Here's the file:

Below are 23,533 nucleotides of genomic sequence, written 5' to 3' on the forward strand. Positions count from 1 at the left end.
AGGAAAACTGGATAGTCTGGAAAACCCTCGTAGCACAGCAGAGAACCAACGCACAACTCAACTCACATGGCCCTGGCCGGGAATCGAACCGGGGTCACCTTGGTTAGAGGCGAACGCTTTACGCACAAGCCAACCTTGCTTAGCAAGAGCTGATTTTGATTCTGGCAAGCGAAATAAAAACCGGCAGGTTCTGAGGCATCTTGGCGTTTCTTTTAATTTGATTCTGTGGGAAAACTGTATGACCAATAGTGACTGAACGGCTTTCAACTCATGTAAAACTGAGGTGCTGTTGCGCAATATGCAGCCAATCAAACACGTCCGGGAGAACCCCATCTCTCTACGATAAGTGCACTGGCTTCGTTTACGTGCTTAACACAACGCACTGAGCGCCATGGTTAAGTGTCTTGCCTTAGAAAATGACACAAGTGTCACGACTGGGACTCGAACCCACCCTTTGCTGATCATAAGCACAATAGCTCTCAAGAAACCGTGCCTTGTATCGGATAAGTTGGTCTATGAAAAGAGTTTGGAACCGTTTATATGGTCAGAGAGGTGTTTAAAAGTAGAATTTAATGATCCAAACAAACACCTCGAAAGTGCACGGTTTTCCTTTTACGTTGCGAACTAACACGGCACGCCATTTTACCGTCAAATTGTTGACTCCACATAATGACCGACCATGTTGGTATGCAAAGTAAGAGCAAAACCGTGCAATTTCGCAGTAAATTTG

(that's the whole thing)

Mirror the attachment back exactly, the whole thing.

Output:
Below are 23,533 nucleotides of genomic sequence, written 5' to 3' on the forward strand. Positions count from 1 at the left end.
AGGAAAACTGGATAGTCTGGAAAACCCTCGTAGCACAGCAGAGAACCAACGCACAACTCAACTCACATGGCCCTGGCCGGGAATCGAACCGGGGTCACCTTGGTTAGAGGCGAACGCTTTACGCACAAGCCAACCTTGCTTAGCAAGAGCTGATTTTGATTCTGGCAAGCGAAATAAAAACCGGCAGGTTCTGAGGCATCTTGGCGTTTCTTTTAATTTGATTCTGTGGGAAAACTGTATGACCAATAGTGACTGAACGGCTTTCAACTCATGTAAAACTGAGGTGCTGTTGCGCAATATGCAGCCAATCAAACACGTCCGGGAGAACCCCATCTCTCTACGATAAGTGCACTGGCTTCGTTTACGTGCTTAACACAACGCACTGAGCGCCATGGTTAAGTGTCTTGCCTTAGAAAATGACACAAGTGTCACGACTGGGACTCGAACCCACCCTTTGCTGATCATAAGCACAATAGCTCTCAAGAAACCGTGCCTTGTATCGGATAAGTTGGTCTATGAAAAGAGTTTGGAACCGTTTATATGGTCAGAGAGGTGTTTAAAAGTAGAATTTAATGATCCAAACAAACACCTCGAAAGTGCACGGTTTTCCTTTTACGTTGCGAACTAACACGGCACGCCATTTTACCGTCAAATTGTTGACTCCACATAATGACCGACCATGTTGGTATGCAAAGTAAGAGCAAAACCGTGCAATTTCGCAGTAAATTTG